Clemson Field Tours Show Alternatives for Erosion Control

By Steven Bradley, Clemson Media Relations

October 15, 2019

CLEMSON — While most born below the Mason-Dixon line are quite familiar with the notorious plant known as “the vine that ate the South,” fewer are aware of the cautionary tale kudzu represents: It was actually introduced into the southern U.S. as an erosion-control species.

Plant species are used as erosion control along a forest road.

Clemson’s research has found a large number of invasive plant species being recommended in best management practices manuals across the southeastern U.S. for soil stabilization purposes, a method that it is understood within the industry should not be practiced.
Image Credit: Clemson University

With that standing as an example of the potential consequences of introducing invasive species in forestry applications, Clemson University has announced a series of field tours to provide an overview of current best management practices in South Carolina and their importance to protect water quality.

“We’re trying to educate people on what species they should not be using for erosion control, what the alternatives could be and the best management practices topic in general,” said graduate student Megan Budnik, who is leading the series and co-advised on the project by Patrick Hiesl and Don Hagan, assistant professors in Clemson’s forestry and environmental conservation department.

Clemson’s research has found a large number of invasive plant species being recommended for soil stabilization in best management practices manuals across the southeastern U.S. This project aims to raise awareness of the negative impact of invasive plant species in forestry applications but also to show alternative non-invasive plant species and how they might perform in a forestry setting.

In keeping with its land-grant mission of bringing the fruits of its research to the people of South Carolina through outreach programs, Clemson Cooperative Extension is holding the field tours Monday, Oct. 21, at the Clemson Experimental Forest and Wednesday, Oct. 23, at Manchester State Forest and Sand Hills State Forest. More information and links for registration at the various sites are available here:

Monday, Oct. 21

Wednesday Oct. 23

Budnik said many best management practices manuals have not been updated in more than three decades, and the goal of the field tours is to educate people on ways to stabilize soil without using invasive species, such as those in the manuals.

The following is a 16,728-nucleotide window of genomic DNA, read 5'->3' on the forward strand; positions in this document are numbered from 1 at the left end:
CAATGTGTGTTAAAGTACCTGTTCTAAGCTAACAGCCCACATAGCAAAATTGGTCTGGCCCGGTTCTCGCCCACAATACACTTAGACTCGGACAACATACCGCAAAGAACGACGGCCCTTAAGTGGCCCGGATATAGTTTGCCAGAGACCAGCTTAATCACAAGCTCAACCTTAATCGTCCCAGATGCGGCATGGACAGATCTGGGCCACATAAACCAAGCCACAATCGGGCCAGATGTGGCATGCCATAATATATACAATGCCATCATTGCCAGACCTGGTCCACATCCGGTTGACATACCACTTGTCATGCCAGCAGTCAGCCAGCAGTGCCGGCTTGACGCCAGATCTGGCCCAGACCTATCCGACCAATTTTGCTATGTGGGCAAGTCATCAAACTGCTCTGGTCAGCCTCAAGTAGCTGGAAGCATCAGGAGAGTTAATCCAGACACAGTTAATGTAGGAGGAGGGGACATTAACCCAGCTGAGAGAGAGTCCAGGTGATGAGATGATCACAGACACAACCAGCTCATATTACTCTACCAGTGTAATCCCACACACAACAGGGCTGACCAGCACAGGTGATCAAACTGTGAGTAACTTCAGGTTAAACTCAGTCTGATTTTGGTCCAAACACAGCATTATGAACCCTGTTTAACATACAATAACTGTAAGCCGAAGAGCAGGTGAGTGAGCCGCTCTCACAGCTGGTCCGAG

“That was our main concern, and invasive species weren’t on the radar as much as they are now, so there ended up being three different species that are currently recognized as invasive species put in that published recommended mix for erosion control,” Budnik said. “What we’re trying to do is something that should have been done a while back: quantify how well the current mixes are stabilizing soil and find an alternative mix that stabilizes the soil just as well — because we have to protect water quality — without introducing more invasive species into our forests in South Carolina.”

Many states have best management practices in place to help landowners, foresters, loggers and other forestry professionals to minimize impact on water quality.

“Within the profession, it is understood that we should not use invasive plant species, but landowners that may or may not have a working knowledge of invasive plant species may solely rely on printed information,” Hiesl said. “Our project highlights this but also shows alternatives to the currently recommend plant species that can do as good or even better than the invasive plant species mixes previously used. The key take-home message is that you do not need invasive plant species to stabilize soils as some non-invasive plant species can do an even better job in soil stabilization, all without sacrificing cost.”

The project is funded by the Natural Resources Conservation Service through a Conservation Innovation Grant and is being conducted in partnership with the Clemson Experimental Forest and South Carolina Forestry Commission.

The field days aim to show participants one of the four research sites and explain in detail what Clemson’s researchers have done and how the different plant species mixes that they seeded in have performed. The Forestry Commission will also have a best management practices forester on site for each field to give a brief overview of best practices and water quality.

Registration is required for the field tours, which are free for all attendees. Two hours of Category 1 Continuing Forestry Education credits available at a cost of $20. For information, contact Clemson Cooperative Extension Agent Ryan Bean at 803-840-6124 or rbean@clemson.edu.